Diseases Of Roses.

Unlike some other flowering plants, roses are known to be rather troublesome and disease prone, requiring substantial after care. For instance, you need to coast them constantly with various different fungicides so that they are not affected by diseases. To some extent, their reputation of being troublesome plants is justified. Several varieties of roses, especially those grown in humid climatic conditions, are susceptible to mildews, rust and blackspot – the omnipresent rose diseases. On the other hand, the modern hybrid tea varieties as well as floribundas are more prone to develop fungal diseases. Generally speaking, fungi, which are among the most common as well as serious diseases affecting roses, spread faster when the climatic conditions are damp. It is true that one cannot modify the weather, but one can certainly initiate appropriate measures that will aid in putting off fungus.
It is also important to place your roses in proper positions. In case you have planted your roses in the garden in a place where the ventilation is poor, it is very natural that the plants will take longer periods to dry after they are drenched in rain. In such situations, the roses will have a tendency to retain the moisture in the air around them. On the contrary, if the roses are planted in a place where the air movement is good, the plants will dry faster and, hence, their foliage would also be drier. This, in fact, will eventually make a great difference between the plants being heavily infested by fungal diseases or have rare occurrences. If the roses are grown in ideal locations and the plants are healthy, it is possible that they will never endure the diseases.
Apart from air movement, adequate exposure to roses is also important for preventing or inhibiting the growth of fungus. In fact, sunlight is very vital for preventing fungal growth and infestation. At the same time, pruning your roses at regular intervals will also help to augment the air circulation and sunlight received by them. While pruning the roses, ensure that they are kept to the size of small bushes.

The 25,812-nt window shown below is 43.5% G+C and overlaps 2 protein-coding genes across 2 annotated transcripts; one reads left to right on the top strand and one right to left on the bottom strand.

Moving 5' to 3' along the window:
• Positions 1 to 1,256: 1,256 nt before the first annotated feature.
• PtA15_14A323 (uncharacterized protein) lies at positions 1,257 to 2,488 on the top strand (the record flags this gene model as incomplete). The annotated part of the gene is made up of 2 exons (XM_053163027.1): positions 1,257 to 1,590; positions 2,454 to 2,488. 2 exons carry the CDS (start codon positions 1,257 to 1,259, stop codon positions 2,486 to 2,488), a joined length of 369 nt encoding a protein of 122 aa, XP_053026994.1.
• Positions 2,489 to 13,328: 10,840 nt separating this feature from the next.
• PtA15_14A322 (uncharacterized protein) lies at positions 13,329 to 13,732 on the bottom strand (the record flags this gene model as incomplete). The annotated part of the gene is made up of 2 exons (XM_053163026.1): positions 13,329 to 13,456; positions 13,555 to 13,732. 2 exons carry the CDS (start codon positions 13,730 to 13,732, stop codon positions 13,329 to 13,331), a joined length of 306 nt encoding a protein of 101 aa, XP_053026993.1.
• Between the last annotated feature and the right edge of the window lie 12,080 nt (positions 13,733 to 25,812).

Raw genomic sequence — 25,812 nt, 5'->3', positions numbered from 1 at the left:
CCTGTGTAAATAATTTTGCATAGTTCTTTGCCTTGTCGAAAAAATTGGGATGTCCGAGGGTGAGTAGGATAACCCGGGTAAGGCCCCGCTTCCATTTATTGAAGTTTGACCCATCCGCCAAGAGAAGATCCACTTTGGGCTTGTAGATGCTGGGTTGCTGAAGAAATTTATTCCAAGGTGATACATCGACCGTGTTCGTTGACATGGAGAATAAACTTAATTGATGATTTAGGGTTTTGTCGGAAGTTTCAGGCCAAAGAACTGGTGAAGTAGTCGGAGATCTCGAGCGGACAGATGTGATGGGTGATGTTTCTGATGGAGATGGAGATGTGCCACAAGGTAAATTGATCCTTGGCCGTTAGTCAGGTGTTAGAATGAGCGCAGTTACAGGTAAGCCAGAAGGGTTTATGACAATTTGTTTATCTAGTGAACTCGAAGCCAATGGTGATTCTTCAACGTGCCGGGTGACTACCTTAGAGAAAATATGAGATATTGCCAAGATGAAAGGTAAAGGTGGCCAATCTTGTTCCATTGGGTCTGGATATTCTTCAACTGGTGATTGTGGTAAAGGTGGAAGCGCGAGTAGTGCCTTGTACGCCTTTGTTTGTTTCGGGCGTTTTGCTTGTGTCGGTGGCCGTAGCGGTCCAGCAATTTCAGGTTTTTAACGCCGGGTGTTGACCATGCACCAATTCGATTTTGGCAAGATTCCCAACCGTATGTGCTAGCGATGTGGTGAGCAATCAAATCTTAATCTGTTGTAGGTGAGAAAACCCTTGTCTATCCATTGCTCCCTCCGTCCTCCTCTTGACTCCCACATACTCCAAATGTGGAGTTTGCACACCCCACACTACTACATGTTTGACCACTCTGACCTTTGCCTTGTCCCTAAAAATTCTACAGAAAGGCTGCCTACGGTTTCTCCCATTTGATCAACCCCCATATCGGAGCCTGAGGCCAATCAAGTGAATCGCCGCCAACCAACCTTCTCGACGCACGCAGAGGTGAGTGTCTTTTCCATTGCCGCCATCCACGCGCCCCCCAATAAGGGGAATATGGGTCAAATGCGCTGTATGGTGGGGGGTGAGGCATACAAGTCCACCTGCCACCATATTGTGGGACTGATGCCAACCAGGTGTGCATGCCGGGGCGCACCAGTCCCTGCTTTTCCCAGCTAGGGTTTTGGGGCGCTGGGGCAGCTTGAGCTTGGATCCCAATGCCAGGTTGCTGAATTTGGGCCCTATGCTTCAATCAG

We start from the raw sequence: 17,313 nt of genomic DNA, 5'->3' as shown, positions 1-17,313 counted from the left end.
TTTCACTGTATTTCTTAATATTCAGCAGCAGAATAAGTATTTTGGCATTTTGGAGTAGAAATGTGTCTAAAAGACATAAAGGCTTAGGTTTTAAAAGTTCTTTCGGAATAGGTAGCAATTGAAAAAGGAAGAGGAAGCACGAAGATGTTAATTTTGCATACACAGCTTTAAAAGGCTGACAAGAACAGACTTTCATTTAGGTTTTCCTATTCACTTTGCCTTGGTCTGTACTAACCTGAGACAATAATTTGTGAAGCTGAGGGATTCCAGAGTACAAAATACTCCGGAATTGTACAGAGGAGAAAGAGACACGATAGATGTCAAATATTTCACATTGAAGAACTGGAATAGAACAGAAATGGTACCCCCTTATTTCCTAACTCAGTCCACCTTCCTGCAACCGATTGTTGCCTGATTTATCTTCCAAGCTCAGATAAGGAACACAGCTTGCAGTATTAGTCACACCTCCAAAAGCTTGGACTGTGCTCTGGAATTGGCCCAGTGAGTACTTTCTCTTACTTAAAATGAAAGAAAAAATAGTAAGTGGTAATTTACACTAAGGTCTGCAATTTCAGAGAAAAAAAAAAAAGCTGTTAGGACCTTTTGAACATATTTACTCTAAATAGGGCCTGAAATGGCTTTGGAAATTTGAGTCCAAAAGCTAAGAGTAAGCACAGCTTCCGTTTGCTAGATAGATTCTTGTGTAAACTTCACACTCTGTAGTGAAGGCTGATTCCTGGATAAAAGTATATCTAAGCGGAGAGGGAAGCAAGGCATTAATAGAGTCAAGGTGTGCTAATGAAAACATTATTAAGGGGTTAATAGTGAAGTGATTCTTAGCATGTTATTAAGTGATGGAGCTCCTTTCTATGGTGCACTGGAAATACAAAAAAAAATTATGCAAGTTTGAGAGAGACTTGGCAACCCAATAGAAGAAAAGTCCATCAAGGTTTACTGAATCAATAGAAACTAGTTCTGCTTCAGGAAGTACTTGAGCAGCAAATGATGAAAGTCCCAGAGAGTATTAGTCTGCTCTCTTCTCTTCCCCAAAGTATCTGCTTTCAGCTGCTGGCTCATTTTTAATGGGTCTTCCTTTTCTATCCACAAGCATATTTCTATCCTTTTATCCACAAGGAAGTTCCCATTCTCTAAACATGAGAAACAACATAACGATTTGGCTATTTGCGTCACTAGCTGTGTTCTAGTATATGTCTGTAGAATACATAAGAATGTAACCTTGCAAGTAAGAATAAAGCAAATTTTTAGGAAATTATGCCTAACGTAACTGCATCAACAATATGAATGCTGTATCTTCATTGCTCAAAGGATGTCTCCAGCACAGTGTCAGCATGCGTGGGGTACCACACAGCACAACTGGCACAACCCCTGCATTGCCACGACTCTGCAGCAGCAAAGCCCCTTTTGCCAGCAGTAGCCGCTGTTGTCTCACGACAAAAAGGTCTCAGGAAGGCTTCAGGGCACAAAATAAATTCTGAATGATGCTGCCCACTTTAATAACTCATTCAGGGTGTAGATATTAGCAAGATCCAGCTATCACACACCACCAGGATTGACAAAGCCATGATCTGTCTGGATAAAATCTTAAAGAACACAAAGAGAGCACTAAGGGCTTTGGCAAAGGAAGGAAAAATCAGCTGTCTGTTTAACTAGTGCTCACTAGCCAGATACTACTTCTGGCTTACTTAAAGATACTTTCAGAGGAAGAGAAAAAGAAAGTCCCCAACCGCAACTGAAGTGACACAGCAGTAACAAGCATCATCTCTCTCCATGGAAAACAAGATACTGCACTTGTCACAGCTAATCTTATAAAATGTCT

Blackspot

There is no doubt that blackspot is among the most widespread bane for roses. While majority of the roses are somewhat prone to this disease, there are a number of roses that can be stripped of all their leaves (defoliate) in case the disease is not controlled. The name of this disease itself suggests that when the plants are affected by blackspot, their leaves develop brown or black spots, especially at the beginning of summer. The leaves that were infected in the previous year are not removed or treated, they release several million spores in the atmosphere. These spores settle on the healthy leaves and start growing. Usually, blackspots are first seen on the older leaves that grow near the base of the plant. They possess the aptitude to infect the entire plant and eventually do that if not checked.
If you find any infected leaf on or below the rose bushes, collect and burn them immediately. When you do this, you actually ensure that there will be fewer spores in the ensuing season. Mulching the plants with a new layer during the fall will also help to bury the spores that fall on the ground during the winter and, thereby, check them from spreading. In addition, it is advisable that your prune the varieties that are more susceptible to blackspot to an open shape so that the plants are exposed to maximum air movement so that they not only remain drier, but also do not promote the development of the disease.